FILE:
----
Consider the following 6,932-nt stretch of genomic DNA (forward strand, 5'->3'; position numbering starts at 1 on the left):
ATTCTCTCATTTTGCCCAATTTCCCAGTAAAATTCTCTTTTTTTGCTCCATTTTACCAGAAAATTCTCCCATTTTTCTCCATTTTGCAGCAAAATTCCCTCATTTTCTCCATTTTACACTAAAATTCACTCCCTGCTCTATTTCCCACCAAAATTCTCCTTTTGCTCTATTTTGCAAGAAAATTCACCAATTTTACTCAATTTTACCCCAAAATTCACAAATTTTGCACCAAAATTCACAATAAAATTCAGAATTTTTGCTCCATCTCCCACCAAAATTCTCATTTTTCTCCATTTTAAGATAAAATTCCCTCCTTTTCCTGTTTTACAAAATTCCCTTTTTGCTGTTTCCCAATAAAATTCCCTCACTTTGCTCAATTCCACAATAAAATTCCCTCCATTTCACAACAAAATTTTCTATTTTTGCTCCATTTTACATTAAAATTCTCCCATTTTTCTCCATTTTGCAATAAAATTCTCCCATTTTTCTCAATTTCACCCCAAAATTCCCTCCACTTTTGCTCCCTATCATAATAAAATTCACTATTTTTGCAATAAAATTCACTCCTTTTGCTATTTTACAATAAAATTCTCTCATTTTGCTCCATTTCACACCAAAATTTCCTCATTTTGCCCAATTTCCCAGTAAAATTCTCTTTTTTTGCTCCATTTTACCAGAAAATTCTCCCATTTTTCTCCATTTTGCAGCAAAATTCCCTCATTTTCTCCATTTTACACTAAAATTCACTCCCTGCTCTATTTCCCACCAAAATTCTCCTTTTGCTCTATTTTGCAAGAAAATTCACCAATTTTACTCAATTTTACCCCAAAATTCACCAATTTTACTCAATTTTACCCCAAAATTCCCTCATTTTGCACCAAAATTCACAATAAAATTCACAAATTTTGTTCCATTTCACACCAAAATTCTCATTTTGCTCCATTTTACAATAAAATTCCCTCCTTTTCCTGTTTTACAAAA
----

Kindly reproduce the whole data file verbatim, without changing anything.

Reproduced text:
Consider the following 6,932-nt stretch of genomic DNA (forward strand, 5'->3'; position numbering starts at 1 on the left):
ATTCTCTCATTTTGCCCAATTTCCCAGTAAAATTCTCTTTTTTTGCTCCATTTTACCAGAAAATTCTCCCATTTTTCTCCATTTTGCAGCAAAATTCCCTCATTTTCTCCATTTTACACTAAAATTCACTCCCTGCTCTATTTCCCACCAAAATTCTCCTTTTGCTCTATTTTGCAAGAAAATTCACCAATTTTACTCAATTTTACCCCAAAATTCACAAATTTTGCACCAAAATTCACAATAAAATTCAGAATTTTTGCTCCATCTCCCACCAAAATTCTCATTTTTCTCCATTTTAAGATAAAATTCCCTCCTTTTCCTGTTTTACAAAATTCCCTTTTTGCTGTTTCCCAATAAAATTCCCTCACTTTGCTCAATTCCACAATAAAATTCCCTCCATTTCACAACAAAATTTTCTATTTTTGCTCCATTTTACATTAAAATTCTCCCATTTTTCTCCATTTTGCAATAAAATTCTCCCATTTTTCTCAATTTCACCCCAAAATTCCCTCCACTTTTGCTCCCTATCATAATAAAATTCACTATTTTTGCAATAAAATTCACTCCTTTTGCTATTTTACAATAAAATTCTCTCATTTTGCTCCATTTCACACCAAAATTTCCTCATTTTGCCCAATTTCCCAGTAAAATTCTCTTTTTTTGCTCCATTTTACCAGAAAATTCTCCCATTTTTCTCCATTTTGCAGCAAAATTCCCTCATTTTCTCCATTTTACACTAAAATTCACTCCCTGCTCTATTTCCCACCAAAATTCTCCTTTTGCTCTATTTTGCAAGAAAATTCACCAATTTTACTCAATTTTACCCCAAAATTCACCAATTTTACTCAATTTTACCCCAAAATTCCCTCATTTTGCACCAAAATTCACAATAAAATTCACAAATTTTGTTCCATTTCACACCAAAATTCTCATTTTGCTCCATTTTACAATAAAATTCCCTCCTTTTCCTGTTTTACAAAA